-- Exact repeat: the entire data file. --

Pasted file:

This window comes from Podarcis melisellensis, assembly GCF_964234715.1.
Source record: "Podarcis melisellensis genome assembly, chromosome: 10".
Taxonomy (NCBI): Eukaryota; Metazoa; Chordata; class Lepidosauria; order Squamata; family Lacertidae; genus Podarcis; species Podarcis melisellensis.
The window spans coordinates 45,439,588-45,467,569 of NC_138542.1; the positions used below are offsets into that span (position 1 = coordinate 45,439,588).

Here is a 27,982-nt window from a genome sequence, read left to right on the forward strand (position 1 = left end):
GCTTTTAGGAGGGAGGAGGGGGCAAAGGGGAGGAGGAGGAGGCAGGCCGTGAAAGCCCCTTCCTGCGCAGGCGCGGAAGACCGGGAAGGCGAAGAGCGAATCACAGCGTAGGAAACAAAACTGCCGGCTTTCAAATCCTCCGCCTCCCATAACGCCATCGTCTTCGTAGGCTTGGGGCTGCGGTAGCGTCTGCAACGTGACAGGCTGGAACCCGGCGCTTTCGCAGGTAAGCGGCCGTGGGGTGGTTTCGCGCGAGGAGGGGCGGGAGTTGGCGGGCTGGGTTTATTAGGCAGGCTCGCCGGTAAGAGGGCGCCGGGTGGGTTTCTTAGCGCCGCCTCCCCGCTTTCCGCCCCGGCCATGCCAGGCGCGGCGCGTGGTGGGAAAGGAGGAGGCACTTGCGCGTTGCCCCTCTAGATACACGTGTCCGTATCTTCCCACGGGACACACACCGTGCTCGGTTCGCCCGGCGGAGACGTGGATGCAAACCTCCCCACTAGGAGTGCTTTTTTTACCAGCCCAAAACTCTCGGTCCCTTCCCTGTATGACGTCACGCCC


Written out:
This window comes from Podarcis melisellensis, assembly GCF_964234715.1.
Source record: "Podarcis melisellensis genome assembly, chromosome: 10".
Taxonomy (NCBI): Eukaryota; Metazoa; Chordata; class Lepidosauria; order Squamata; family Lacertidae; genus Podarcis; species Podarcis melisellensis.
The window spans coordinates 45,439,588-45,467,569 of NC_138542.1; the positions used below are offsets into that span (position 1 = coordinate 45,439,588).

Here is a 27,982-nt window from a genome sequence, read left to right on the forward strand (position 1 = left end):
GCTTTTAGGAGGGAGGAGGGGGCAAAGGGGAGGAGGAGGAGGCAGGCCGTGAAAGCCCCTTCCTGCGCAGGCGCGGAAGACCGGGAAGGCGAAGAGCGAATCACAGCGTAGGAAACAAAACTGCCGGCTTTCAAATCCTCCGCCTCCCATAACGCCATCGTCTTCGTAGGCTTGGGGCTGCGGTAGCGTCTGCAACGTGACAGGCTGGAACCCGGCGCTTTCGCAGGTAAGCGGCCGTGGGGTGGTTTCGCGCGAGGAGGGGCGGGAGTTGGCGGGCTGGGTTTATTAGGCAGGCTCGCCGGTAAGAGGGCGCCGGGTGGGTTTCTTAGCGCCGCCTCCCCGCTTTCCGCCCCGGCCATGCCAGGCGCGGCGCGTGGTGGGAAAGGAGGAGGCACTTGCGCGTTGCCCCTCTAGATACACGTGTCCGTATCTTCCCACGGGACACACACCGTGCTCGGTTCGCCCGGCGGAGACGTGGATGCAAACCTCCCCACTAGGAGTGCTTTTTTTACCAGCCCAAAACTCTCGGTCCCTTCCCTGTATGACGTCACGCCC